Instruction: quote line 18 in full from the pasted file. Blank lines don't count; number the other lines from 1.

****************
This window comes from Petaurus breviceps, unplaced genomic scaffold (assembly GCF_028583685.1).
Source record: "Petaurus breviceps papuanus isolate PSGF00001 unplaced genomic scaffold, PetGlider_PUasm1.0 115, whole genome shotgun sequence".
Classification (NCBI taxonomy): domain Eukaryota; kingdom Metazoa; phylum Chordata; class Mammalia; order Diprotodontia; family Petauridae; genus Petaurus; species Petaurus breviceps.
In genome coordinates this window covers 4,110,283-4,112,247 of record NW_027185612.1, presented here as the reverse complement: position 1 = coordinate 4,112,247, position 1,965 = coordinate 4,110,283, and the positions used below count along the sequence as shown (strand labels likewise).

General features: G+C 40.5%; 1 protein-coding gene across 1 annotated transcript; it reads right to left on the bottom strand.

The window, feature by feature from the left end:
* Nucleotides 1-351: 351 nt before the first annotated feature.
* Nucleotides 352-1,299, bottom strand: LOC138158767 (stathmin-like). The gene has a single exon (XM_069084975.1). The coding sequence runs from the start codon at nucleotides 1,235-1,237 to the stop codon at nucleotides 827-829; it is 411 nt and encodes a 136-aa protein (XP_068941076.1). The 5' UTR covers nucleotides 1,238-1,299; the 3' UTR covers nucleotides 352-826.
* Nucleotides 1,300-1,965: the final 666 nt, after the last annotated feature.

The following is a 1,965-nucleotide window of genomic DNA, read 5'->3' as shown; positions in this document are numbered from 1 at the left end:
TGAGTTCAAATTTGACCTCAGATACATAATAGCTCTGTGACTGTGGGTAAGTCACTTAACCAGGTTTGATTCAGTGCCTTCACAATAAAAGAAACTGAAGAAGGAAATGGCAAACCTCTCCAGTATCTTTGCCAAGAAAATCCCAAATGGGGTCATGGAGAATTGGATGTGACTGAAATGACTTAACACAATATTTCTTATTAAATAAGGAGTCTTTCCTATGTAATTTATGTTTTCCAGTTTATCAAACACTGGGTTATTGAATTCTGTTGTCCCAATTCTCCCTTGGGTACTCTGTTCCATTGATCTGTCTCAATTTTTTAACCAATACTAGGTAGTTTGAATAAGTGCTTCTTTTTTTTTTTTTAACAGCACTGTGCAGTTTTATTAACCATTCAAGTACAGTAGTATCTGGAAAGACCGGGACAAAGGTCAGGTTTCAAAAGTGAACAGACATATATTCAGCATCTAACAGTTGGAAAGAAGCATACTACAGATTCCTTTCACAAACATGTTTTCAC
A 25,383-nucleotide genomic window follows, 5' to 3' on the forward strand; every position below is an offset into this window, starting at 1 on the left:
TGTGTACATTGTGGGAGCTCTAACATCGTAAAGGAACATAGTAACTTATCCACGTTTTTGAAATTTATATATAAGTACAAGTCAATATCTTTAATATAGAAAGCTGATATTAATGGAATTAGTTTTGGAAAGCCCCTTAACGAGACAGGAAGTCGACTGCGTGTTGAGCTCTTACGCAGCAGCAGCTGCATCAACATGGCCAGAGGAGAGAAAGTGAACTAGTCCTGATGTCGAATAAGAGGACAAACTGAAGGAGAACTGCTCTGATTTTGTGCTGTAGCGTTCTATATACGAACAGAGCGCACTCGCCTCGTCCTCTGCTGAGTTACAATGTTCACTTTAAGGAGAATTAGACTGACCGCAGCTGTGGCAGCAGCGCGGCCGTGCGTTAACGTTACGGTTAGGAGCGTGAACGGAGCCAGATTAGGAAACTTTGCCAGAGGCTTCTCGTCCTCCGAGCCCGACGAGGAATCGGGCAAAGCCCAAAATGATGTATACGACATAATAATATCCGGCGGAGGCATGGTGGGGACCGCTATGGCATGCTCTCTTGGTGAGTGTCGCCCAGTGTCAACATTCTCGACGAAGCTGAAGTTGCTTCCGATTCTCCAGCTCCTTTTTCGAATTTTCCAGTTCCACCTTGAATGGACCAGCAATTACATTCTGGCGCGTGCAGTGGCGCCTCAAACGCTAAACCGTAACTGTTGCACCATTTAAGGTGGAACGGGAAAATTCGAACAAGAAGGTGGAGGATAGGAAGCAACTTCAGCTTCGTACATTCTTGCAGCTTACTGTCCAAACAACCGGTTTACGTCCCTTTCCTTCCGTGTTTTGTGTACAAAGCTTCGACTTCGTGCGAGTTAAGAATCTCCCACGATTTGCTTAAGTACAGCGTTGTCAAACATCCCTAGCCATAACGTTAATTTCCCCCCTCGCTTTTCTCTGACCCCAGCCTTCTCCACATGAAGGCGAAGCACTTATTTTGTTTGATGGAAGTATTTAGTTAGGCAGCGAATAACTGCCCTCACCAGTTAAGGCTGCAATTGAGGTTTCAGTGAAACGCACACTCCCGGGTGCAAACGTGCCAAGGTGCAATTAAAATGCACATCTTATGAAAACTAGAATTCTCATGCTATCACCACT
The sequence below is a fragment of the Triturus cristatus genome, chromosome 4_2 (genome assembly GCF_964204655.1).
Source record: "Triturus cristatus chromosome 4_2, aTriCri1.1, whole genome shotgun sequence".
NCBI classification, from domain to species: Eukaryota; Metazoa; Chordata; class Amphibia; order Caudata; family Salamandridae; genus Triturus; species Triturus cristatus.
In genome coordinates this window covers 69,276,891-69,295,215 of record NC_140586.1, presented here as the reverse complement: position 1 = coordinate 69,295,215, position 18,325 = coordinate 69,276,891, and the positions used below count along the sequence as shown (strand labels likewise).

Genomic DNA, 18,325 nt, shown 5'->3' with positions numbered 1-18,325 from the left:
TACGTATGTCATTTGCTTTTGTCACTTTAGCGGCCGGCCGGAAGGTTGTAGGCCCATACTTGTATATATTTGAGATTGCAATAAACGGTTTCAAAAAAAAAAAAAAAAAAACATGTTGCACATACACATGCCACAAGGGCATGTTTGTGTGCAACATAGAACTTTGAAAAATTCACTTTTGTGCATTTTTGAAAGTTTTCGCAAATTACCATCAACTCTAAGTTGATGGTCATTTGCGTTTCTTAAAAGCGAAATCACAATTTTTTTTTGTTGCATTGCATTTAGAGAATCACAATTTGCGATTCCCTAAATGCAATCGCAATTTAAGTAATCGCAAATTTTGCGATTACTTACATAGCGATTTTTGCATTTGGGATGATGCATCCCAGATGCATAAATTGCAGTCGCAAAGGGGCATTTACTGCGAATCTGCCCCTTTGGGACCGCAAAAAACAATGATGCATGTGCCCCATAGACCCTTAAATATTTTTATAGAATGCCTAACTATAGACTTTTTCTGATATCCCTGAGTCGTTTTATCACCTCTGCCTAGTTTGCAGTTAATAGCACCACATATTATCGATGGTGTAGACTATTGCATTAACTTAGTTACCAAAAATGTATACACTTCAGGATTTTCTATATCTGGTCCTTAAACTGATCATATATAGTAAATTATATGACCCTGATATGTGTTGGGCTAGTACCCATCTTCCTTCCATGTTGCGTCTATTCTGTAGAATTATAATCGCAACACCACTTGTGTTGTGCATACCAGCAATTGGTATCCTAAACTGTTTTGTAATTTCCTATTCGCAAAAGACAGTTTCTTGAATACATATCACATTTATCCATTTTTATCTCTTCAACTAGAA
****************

Genomic DNA, 18,325 nt, shown 5'->3' with positions numbered 1-18,325 from the left: